Hi there!

Welcome to this first article about the Pascal Cardigan knit along.

Today we will speak about choosing your yarn and your colours.

Starting with the yarn…you have the opportunity to pre-order the Brooklyn Tweed Quarry yarn to be used for this model. Quarry is a chunky sibling to Shelter and Loft, inspired by roving-style “unspun” yarns and offered in pillowy 100-gram skeins. Three strands of the same lofty, woolen-spun Targhee-Columbia fleece are gently spun together into a plump yarn that looks like a single ply and has greater tensile strength and stitch definition than a true unspun yarn. You can find more information on this product here.

The second possibility is to use the Andes from Drops. Andes is also a beautiful yarn, chunky, a mix of alpaca and wool. You can find more information on this product here.

Now let’s talk about colours…

To pick your colours (you will need 3 different ones to knit the Pascal cardigan), it is important two consider two notions: Hue (what we commonly call colour) and value which is a color’s relative degree of lightness or darkness. Every color has a value, though it may sometimes be difficult to discern depending on how saturated a color’s hue is.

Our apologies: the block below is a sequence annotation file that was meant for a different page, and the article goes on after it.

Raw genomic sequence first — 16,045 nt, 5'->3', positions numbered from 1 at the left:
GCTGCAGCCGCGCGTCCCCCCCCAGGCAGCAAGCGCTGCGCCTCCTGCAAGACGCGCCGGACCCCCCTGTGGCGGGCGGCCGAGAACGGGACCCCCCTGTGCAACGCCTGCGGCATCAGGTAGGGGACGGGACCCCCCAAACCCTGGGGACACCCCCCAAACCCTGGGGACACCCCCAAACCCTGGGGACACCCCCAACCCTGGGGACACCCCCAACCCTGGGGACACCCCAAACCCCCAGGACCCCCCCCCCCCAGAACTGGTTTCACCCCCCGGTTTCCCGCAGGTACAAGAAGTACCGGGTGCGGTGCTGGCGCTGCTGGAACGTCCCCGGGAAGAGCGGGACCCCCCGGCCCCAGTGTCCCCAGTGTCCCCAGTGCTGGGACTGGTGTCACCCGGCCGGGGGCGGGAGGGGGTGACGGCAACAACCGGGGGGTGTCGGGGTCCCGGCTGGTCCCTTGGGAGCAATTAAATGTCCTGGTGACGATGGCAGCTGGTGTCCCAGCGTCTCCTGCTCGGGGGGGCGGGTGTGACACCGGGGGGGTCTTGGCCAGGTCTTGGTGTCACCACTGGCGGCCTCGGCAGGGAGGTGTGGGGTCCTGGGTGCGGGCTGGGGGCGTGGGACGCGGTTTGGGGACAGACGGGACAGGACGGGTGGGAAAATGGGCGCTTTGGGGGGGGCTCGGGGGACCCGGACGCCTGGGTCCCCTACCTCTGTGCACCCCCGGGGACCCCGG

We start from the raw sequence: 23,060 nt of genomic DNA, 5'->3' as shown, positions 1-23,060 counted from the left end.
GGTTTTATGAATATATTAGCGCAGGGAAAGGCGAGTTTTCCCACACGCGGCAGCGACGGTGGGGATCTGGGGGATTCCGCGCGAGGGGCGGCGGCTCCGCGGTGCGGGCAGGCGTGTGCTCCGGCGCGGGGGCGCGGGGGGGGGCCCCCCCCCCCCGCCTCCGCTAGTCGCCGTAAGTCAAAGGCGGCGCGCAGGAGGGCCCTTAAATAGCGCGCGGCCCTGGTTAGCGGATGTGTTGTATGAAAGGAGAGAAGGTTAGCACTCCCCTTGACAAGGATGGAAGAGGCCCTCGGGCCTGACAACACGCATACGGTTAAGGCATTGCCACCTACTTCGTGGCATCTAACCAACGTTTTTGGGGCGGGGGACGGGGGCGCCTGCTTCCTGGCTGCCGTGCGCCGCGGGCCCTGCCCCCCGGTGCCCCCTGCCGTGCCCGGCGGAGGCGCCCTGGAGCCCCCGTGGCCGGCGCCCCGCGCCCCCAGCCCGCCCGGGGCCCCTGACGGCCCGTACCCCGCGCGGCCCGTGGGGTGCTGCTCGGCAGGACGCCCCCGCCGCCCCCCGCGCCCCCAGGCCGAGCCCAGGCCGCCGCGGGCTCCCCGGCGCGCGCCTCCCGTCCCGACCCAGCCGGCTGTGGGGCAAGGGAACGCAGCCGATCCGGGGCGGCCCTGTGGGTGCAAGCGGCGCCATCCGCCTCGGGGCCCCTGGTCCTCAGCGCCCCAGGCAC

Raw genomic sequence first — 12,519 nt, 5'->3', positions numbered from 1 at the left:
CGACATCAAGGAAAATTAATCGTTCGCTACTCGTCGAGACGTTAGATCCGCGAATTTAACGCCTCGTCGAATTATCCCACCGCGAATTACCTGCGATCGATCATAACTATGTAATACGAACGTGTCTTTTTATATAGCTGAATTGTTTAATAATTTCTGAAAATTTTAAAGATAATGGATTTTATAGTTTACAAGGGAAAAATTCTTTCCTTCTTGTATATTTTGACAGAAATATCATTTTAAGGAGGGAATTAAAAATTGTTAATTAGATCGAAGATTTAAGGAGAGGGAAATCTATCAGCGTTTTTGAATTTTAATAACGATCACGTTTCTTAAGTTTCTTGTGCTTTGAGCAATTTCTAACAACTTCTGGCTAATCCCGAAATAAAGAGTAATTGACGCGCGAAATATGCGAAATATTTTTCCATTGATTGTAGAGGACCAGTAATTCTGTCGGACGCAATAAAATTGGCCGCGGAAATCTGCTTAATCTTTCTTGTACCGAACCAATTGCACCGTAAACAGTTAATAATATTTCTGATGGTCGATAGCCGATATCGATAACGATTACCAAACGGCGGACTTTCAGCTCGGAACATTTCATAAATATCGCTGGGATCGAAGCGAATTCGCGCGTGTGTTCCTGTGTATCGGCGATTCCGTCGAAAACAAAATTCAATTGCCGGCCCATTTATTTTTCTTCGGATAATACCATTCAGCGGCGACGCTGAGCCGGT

When choosing colors for colorwork, value should be your starting point. The greater the difference between two values, the easier they are to tell apart. With stranded knitting, value is especially important, as colors are “mixed” with single stitches of one color next to single stitches of another. If your value structure is not varied, all your careful work may result in a muddy motif!

Value test your colors before you begin knitting:

  • Place your potential colors on a flat, well-lit surface next to one another.
  • Squint your eyes – do the colors become more or less similar in value?
  • If your colors become too similar, consider adding a color with more contrast.

A more high-tech method is to take a photo  of your colors on your phone and convert the image to grayscale. This removes the hue  information and leaves only the value  of each color to compare.

Once you have picked your colours you can use the colouring sheet here. This sheet will be a precious guide when you will come to knit the cardigan’s pattern.

Stay tuned for the next episode…choosing your size

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